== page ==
Heart disease[edit | edit source]
While retired NFL players have a lower overall rate of death compared to men in the general U.S. population, players at certain positions have a higher incidence of heart disease. Defensive linemen were 42% more likely to die from heart disease than men in the general population. They also faced a greater risk of cardiomyopathy. The increased incidence of heart disease may be attributed to high BMI measurements: retired players—notably offensive and defensive linemen—with a playing-time BMI of 30 or more had double the risk of dying from heart disease as compared to other players. Steroid use may also play a role. In a survey of more than 3,000 retired players, 9% reported having used anabolic steroids while playing. Among them, offensive and defensive linemen were the most likely to report use (16.3% and 14.8%, respectively).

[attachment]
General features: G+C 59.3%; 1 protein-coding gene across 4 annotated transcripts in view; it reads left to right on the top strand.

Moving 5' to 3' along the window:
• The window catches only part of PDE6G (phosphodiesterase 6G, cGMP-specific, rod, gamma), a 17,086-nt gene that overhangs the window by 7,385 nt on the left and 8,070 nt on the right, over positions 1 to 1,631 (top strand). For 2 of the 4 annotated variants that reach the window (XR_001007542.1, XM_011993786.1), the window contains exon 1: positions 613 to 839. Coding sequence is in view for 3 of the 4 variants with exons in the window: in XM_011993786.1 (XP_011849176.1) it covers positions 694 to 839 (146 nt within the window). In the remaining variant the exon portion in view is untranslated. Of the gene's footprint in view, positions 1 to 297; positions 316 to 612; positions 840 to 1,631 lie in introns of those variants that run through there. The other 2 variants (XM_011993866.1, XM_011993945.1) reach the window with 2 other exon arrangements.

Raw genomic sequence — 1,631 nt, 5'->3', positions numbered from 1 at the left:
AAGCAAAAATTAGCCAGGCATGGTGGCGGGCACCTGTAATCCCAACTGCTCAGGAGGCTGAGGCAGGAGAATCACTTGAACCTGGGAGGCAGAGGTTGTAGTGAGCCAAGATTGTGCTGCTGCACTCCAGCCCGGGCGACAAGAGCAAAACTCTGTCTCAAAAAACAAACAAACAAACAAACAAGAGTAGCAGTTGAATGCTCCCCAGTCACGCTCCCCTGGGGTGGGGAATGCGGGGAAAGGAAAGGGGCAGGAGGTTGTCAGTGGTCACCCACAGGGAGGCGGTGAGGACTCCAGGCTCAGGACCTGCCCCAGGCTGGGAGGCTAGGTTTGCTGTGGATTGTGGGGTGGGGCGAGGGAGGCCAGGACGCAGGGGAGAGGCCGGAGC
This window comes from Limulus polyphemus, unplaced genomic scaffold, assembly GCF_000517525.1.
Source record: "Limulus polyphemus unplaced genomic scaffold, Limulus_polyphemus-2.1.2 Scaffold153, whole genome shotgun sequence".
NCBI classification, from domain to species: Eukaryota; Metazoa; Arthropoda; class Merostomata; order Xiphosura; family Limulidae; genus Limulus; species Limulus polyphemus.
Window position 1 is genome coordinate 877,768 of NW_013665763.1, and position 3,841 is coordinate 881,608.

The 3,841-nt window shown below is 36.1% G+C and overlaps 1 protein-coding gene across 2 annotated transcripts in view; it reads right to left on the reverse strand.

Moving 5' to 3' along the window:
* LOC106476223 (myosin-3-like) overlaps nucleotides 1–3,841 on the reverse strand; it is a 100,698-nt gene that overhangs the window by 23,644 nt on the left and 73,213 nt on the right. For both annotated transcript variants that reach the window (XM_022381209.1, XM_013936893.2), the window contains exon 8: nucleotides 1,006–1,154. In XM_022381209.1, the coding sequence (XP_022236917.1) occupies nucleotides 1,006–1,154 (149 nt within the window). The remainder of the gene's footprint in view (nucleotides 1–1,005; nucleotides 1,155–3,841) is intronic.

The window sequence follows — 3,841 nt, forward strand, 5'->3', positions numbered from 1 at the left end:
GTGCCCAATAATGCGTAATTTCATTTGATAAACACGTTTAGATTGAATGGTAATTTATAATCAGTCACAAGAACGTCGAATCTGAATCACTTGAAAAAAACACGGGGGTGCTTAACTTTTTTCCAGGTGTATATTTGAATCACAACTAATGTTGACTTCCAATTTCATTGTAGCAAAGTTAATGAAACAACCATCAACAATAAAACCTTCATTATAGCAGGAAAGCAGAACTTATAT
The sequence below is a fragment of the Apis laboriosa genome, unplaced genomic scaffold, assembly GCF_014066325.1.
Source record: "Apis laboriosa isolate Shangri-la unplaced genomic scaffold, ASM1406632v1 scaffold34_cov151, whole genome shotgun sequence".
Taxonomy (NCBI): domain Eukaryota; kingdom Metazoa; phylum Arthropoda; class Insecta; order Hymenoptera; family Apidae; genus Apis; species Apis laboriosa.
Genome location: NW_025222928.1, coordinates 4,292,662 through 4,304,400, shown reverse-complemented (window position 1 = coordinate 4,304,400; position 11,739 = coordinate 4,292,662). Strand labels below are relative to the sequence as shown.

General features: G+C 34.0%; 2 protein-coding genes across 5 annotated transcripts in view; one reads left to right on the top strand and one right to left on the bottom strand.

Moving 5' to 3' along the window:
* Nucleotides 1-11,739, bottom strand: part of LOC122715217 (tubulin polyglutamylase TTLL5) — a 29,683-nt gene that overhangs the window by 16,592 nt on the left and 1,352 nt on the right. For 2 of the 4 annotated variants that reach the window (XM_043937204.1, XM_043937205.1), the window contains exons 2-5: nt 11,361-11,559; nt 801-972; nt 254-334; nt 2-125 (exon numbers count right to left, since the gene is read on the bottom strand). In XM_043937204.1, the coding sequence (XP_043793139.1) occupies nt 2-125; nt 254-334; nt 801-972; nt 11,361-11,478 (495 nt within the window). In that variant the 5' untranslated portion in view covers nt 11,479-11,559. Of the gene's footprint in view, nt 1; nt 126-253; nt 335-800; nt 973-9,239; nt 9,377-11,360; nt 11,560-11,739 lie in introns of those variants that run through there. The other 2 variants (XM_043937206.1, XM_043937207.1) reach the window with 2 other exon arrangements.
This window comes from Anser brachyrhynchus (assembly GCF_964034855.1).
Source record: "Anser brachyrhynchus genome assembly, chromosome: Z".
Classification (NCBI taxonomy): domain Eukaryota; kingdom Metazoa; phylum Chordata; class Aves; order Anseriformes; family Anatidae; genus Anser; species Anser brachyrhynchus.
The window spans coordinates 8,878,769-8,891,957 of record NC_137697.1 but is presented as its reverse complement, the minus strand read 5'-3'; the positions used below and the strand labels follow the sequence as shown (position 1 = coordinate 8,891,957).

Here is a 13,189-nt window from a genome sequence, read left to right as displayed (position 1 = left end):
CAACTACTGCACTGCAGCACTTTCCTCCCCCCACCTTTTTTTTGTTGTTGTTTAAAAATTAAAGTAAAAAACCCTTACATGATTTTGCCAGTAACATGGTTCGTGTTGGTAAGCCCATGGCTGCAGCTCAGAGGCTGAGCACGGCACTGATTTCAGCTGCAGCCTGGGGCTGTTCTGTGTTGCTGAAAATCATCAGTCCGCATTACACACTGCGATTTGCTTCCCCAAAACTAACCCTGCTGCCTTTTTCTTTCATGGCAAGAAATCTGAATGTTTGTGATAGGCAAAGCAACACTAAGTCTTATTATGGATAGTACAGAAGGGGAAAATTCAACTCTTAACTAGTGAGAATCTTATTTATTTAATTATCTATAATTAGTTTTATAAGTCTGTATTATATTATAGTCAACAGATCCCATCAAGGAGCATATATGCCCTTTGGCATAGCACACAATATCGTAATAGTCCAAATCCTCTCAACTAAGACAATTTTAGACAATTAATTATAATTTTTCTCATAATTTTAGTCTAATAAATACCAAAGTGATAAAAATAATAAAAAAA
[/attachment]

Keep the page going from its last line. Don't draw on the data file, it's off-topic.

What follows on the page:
Organization in the United States[edit | edit source]
- Main article: American football in the United States
In the United States, the major forms are high school football, college football and professional football. Most American high schools field football teams. In general, high school teams play only against other teams within the same state, but there are some exceptions like nearby schools located on opposite sides of a state line.